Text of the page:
Arizona Peace Talks
We’re almost home when a big hand-drawn plywood sign on the side of the street catches our eye — “Hooray Arizona.” My partner Richard Rowe is puzzled, murmuring that he didn’t know an Arizona team had played today.
“It’s immigration the guy is angry about,” I say. And we both moan.
I am to do a live radio interview in 15 minutes, so we just keep driving home. Afterward, I come down to the kitchen and learn, to my big surprise, that while I’d been upstairs talking about democracy, my partner had been doing it.
Here’s what I mean:
Dick had driven back to the rough-hewn sign in a working class stretch of Belmont, Massachusetts. And when at first he didn’t see the fellow who’d been there earlier, he waited. Soon the man appeared from his double-decker house. Dick walked up and introduced himself.
“It makes me feel bad,” Dick told Joe. “This doesn’t help. It just makes the problem worse.”
“But all Arizona is doing is implementing the law,” Joe responded, “because the federal government isn’t enforcing the law. It’s all about politics. They’re coming in with drugs and killing Americans.”
“Why are they coming here?” Dick asked and answered. “We’re creating the market for the drugs. We’re making it harder for Mexican farmers to survive. Our NAFTA treaty meant American taxpayers have been subsidizing big U.S. agribusiness to drive Mexican farmers under. I think we should go back to the McCain immigration bill that he’s backed away from.”
“That’s amnesty,” Joe retorted.
“It’s not,” Dick said. “They have to qualify. They have to work hard to get it. They have to earn their way.”
“My father was an immigrant,” said Dick.
“My grandfather was an immigrant,” said Joe.
“So we both understand the advantage of coming to America.
(About then, a passing car beeped approval of Joe’s sign.)
Dick and Joe, a contractor, talked for about 45 minutes. When Joe’s wife began calling him to dinner, it was clear he didn’t want to stop. He wanted to keep on going, to engage.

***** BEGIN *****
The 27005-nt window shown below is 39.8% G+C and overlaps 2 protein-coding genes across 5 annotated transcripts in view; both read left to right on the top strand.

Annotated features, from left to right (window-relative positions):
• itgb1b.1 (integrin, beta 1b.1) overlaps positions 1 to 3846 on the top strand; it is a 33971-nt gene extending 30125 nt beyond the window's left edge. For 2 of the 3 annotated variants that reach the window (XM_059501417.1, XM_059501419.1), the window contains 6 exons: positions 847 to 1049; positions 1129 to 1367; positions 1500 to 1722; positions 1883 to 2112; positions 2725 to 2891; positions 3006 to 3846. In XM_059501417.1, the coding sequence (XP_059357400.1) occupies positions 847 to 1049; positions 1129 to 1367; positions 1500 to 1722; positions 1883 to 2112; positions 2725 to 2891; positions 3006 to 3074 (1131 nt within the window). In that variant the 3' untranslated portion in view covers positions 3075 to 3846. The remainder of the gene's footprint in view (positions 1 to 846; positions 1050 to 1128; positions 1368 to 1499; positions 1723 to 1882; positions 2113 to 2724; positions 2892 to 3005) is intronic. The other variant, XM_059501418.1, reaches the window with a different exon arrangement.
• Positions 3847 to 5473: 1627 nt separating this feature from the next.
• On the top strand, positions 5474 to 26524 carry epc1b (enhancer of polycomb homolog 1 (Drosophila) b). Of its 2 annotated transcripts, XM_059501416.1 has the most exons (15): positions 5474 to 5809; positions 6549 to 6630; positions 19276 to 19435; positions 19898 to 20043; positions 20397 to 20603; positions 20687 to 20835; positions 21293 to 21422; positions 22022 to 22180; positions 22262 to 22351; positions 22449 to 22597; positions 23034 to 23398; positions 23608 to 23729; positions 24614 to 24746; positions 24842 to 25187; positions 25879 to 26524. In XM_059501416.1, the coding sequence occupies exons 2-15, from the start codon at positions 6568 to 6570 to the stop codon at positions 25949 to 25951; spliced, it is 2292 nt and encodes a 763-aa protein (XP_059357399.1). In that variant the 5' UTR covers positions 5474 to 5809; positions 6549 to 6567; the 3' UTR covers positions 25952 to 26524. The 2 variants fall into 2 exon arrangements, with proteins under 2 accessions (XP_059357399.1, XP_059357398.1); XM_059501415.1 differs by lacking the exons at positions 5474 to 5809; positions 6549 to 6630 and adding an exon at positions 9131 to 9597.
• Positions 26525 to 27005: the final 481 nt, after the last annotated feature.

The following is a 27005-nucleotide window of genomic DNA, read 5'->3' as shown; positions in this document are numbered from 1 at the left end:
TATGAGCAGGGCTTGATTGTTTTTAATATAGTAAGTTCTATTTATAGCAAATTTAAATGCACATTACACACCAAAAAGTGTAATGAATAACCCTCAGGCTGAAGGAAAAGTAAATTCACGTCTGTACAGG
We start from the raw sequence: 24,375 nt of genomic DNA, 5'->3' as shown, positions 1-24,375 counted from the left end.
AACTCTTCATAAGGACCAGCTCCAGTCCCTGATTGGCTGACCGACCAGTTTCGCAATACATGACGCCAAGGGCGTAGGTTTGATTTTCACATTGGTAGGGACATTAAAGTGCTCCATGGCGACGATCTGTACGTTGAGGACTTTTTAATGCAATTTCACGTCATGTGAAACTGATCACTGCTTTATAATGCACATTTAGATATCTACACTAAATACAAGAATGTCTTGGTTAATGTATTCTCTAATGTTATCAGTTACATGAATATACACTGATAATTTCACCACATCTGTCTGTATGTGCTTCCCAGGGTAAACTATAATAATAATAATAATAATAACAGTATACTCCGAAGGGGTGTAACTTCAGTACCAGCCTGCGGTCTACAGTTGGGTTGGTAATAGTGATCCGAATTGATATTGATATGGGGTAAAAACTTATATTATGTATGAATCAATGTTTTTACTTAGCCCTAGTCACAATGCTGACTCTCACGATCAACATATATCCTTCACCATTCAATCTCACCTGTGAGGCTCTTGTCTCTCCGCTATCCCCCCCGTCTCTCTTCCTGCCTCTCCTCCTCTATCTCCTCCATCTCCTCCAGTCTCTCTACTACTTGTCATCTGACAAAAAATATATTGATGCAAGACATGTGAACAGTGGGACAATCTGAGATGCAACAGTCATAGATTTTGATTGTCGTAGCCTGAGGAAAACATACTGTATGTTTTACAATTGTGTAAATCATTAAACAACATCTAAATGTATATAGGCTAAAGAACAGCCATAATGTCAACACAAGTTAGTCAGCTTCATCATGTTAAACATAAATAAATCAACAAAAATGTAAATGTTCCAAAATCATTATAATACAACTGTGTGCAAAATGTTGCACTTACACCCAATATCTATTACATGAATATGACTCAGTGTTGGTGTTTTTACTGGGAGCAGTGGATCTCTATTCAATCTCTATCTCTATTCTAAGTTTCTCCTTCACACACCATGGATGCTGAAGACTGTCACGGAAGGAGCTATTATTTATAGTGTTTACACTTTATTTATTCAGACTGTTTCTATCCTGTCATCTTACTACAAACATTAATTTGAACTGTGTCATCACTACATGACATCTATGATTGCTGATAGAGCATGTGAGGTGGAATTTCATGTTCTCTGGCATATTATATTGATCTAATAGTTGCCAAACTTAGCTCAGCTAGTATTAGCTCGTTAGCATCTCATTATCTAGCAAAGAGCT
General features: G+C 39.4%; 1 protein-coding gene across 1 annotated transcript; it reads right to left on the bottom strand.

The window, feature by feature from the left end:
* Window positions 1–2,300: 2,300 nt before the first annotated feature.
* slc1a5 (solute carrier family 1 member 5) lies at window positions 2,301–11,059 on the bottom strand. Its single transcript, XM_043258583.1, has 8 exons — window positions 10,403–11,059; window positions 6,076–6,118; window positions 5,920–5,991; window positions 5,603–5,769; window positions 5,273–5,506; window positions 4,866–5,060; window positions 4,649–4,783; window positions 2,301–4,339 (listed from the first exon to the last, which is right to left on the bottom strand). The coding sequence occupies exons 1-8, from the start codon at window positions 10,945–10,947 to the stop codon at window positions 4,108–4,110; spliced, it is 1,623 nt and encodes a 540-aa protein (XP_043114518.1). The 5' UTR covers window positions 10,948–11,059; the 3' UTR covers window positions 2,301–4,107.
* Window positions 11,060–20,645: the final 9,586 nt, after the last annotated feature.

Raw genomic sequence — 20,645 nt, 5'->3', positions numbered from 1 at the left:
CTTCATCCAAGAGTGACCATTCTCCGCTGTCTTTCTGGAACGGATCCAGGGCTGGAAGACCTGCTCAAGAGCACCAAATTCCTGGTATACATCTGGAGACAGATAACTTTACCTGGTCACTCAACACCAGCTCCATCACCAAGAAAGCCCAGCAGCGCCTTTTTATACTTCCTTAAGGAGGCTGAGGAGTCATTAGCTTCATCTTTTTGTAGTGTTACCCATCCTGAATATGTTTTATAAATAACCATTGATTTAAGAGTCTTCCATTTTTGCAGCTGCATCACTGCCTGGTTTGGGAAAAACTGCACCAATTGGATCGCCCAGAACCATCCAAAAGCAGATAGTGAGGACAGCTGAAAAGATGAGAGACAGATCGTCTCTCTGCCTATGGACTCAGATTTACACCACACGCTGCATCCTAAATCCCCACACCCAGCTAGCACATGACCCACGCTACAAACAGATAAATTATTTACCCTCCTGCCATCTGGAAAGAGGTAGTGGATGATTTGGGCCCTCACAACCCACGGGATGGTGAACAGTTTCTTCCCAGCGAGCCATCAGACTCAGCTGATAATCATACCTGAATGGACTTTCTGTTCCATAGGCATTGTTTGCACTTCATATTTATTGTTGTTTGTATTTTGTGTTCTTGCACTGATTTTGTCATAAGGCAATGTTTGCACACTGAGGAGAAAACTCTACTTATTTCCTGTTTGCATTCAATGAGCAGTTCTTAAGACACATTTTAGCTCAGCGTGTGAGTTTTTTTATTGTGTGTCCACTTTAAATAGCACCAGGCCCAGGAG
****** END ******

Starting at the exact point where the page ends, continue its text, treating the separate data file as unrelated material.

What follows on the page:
“When I saw that sign I really felt sad,” Dick repeated.
“I’ve got to do something. What can I do?” Joe asked.
“First you get in touch with your congressmen and push them to pass the immigration bill.”
“They are all corrupt,” said Joe. “More and more people are upset and want to see change. Women, elderly, young people are fed up, fed up with government because they are corrupt.”
“But this doesn’t solve the problem. It just inflames the problem.” said Dick.
“I have got to say something. Tell we what I should say.”
“How about: Fix immigration?”
“Okay. I will. Come back tomorrow and you’ll see. It will say that,” Joe said.
“We shook hands,” Dick told me, “and we left as friends with far more in common than we’d ever imagined.”
Dick said he felt hesitant as he had approached the house, with no idea who they were or how the sign maker would react. “I imagined being yelled at or ridiculed,” he said. “What is clear is that Joe didn’t want to sit back any more. He couldn’t just sit by and do nothing. He was engaged.”
Listening to Dick’s story I feel braver myself. I feel a bit more confident that I could do this, too — more convinced than ever of the power of following our impulse to engage. A lot of media make it harder, though — often portraying people with Joe’s views as too angry to talk. But if we start with the premise that we all have reasons to be angry, and if we share our feelings as well as our information, who knows what can happen.